The two-year Journey at Codarts involved many different kinds of activities, always connected with moments of reflection. In response to my question about whether there were notable turning points during the process, Frank and his colleagues mentioned two: a session with a boxing coach , which released many tensions, and a weekend creating and performing an opera, during which members from all departments at the Conservatory discovered that it could be rewarding to cooperate across disciplinary boundaries. In other words, the turning points were an activity from a different domain (in this case sports) and a collective multidisciplinary artistic project under high time pressure. The boxing experience was so powerful that the professor for pop-music decided to import it into his program. He now uses it every year with his students to help them overcome blockages in their art.
On Friday morning we returned to “our space” at the conference venue to work on our papers, well prepared by a) the instruction to have read all the papers in the assigned subgroup; b) the warning not to use Powerpoint; and c) the community-building processes of the first day. The quality of the discussion was so good that members of some groups decided to skip the plenary sessions on the EGOS program in order to have more time to dedicate to deepening the conversation about the papers (ca 45 minutes per paper). The group I worked in discovered that when we asked each author to open the discussion by explaining what had stimulated him or her to engage with the topic, valuable material emerged that could strengthen the paper. We realized that we were silencing ourselves in anticipation of the standard academic review process and thereby losing elements that could strengthen the unique contribution of the paper.
After lunch we shared themes that had emerged during the paper discussions, summarizing them on new posters and adding them to the walls of our meeting room. This process led to the identification of themes we decided to work on in new constellations, e.g., artistic interventions; designing leadership and followerships; lost and found in translation; addressing the practice-theory gap; and performance culture—stepping into the moment.
The conversation in the group I joined to talk about research on artistic interventions included productive moments of disagreement: e.g., about the level of analysis, about using criteria from the world of business or the world of the arts to evaluate artistic interventions, and about approaches to theory building. It felt to me that we were starting to make progress on one of the problematic gaps in the field namely between scholars engaged in field work on artistic interventions in organizations and those specializing in theory building. The questions stayed with me and I continued discussing them with colleagues over lunch after the conference the next day.
On Saturday morning, we reconvened to consider issues members of the group wanted to take forward, together or individually, as a result of the discussions at the conference. We covered the floor with new posters to share our ideas.
Reflection on newness moves in the ADO stream in EGOS 2014:
- With the entrance of new people into the field, there is a freshness of perspective and energy, an eagerness to discover and to contribute to something new.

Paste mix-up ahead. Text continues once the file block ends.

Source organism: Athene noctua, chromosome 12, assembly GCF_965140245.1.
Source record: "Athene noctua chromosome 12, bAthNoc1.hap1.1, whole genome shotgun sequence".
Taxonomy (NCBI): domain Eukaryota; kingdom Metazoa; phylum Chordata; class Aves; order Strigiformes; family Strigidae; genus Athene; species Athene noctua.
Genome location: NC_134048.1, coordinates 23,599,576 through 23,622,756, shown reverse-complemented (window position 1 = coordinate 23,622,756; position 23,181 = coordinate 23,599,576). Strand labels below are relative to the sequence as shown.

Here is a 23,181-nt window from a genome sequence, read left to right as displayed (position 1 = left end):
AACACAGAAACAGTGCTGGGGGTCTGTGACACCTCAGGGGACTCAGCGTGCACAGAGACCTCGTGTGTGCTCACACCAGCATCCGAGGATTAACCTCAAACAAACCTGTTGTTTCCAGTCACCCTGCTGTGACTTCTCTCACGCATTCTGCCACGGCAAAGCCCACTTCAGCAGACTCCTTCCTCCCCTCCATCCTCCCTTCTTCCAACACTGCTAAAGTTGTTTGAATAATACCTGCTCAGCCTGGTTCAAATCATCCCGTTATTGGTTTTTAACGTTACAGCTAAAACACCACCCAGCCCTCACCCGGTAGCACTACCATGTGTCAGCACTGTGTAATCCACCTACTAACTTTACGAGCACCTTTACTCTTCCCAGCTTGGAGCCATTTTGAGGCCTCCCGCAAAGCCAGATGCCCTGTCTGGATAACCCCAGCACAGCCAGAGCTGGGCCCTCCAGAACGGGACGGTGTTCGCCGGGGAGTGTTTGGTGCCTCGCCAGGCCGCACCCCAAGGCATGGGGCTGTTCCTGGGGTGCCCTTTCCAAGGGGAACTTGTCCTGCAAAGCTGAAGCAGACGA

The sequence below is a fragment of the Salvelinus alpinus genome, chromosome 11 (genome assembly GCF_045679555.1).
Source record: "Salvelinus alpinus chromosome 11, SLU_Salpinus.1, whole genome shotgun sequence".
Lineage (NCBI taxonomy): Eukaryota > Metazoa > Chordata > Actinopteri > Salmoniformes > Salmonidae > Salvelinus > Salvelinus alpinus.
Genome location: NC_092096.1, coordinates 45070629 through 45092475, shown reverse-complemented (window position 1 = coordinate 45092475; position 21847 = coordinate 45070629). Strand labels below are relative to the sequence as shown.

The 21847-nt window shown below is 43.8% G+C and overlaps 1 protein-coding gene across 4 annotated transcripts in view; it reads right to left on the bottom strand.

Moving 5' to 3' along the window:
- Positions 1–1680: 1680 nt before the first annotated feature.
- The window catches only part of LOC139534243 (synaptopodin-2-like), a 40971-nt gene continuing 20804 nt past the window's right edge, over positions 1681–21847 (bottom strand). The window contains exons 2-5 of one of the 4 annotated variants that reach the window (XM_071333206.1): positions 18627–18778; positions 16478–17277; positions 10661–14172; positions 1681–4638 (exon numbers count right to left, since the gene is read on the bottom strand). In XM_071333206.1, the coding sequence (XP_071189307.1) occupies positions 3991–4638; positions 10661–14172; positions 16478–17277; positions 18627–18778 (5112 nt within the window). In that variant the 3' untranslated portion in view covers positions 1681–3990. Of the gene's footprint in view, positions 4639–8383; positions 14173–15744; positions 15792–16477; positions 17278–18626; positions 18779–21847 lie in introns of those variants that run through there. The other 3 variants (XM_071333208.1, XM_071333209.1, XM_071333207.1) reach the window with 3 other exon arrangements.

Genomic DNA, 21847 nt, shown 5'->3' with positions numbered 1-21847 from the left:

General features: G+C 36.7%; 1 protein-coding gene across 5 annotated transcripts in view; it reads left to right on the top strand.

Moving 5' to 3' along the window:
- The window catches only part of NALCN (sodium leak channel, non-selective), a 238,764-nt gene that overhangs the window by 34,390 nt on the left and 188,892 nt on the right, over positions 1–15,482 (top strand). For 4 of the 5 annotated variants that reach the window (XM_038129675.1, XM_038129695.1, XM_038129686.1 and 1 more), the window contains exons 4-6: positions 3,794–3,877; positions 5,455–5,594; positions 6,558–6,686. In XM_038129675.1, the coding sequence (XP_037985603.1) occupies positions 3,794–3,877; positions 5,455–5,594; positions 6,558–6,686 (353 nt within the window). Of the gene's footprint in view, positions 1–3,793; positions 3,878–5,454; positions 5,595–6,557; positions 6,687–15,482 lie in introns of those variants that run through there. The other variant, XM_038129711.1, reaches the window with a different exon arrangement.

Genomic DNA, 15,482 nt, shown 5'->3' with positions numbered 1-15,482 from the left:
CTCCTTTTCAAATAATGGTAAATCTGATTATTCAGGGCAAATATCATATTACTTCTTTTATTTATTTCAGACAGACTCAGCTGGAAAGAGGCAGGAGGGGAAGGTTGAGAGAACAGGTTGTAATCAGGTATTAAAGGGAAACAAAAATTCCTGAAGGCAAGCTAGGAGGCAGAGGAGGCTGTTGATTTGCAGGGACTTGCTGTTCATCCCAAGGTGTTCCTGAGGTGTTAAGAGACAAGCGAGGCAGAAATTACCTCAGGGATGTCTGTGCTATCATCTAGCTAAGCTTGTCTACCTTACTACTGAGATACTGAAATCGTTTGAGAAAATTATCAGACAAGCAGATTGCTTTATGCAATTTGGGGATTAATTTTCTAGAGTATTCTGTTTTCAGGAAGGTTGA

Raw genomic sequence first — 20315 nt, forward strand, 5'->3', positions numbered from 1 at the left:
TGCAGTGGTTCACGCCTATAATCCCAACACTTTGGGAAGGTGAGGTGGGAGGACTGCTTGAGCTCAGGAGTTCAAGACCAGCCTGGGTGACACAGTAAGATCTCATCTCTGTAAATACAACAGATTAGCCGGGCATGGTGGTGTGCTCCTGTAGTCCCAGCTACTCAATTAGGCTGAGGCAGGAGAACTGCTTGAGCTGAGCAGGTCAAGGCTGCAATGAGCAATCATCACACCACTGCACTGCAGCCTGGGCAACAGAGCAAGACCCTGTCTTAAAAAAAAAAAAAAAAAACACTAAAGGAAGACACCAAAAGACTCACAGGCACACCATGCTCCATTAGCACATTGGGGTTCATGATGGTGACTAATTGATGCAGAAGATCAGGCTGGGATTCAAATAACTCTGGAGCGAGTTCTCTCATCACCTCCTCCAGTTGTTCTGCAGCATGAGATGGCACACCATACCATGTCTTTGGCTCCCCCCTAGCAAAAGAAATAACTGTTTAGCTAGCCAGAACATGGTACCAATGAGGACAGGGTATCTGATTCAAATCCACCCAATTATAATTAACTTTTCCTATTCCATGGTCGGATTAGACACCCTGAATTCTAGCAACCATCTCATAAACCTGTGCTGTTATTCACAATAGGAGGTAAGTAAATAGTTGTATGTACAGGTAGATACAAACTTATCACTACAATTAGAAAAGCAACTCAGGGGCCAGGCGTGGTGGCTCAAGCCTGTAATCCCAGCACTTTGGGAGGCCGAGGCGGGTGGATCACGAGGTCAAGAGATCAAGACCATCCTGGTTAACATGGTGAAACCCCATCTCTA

- For “older” members conversations with the new members are an opportunity to see their research findings and ideas being validated and developed.
- And new people also offer the opportunity to reconsider: how original/different are we really from the mainstream?
- One of the longest-standing members of the community commented how frustrating it is to see two phenomena about old and new:
- How little really “new” there is, compared with the ideas that the first small group of artists and scholars had formulated at meetings in Denmark in 2003. We have a lot of new data and evidence, which is important, but many of the ideas were already there at the outset.
- How many ideas have been taken up by the mainstream (e.g., business schools, management consultancies and management texts) but thereby “tamed” or even “misused” so that the inherent change potential in bringing arts into organizations is not being realized.
These two frustrations suggest something typical and something distinctive about the generation of newness in this field:
- Research on artistic interventions suffers from the “typical” problem of fields that attract new people from different disciplines: what is new to some is old to others.
- The less usual problem stems from the absorption of ideas into the mainstream. Whereas such a move is usually hailed as evidence of validation of newness, in a field like this one, when the ideas travel without the values associated with them, their use in the mainstream is considered problematic.
A theme throughout the conversations in ADO was that when we come together we experience an oral validation of the value of our work, but we are struggling with the barrier of achieving validation in publications, where we have to adapt our new material to old mainstream formats to meet the expectations of editors and reviewers in ranked journals. Colleagues encouraged me to submit my paper in its unorthodox structure, in the hopes that they might then be able to refer to it and follow suit. I need to work through the useful comments collected from my sub-group members and other participants first. For now, I take pleasure in starting to digest the experience in a blogpost, where I have the liberty to press “publish” when I feel ready and where colleagues can respond freely.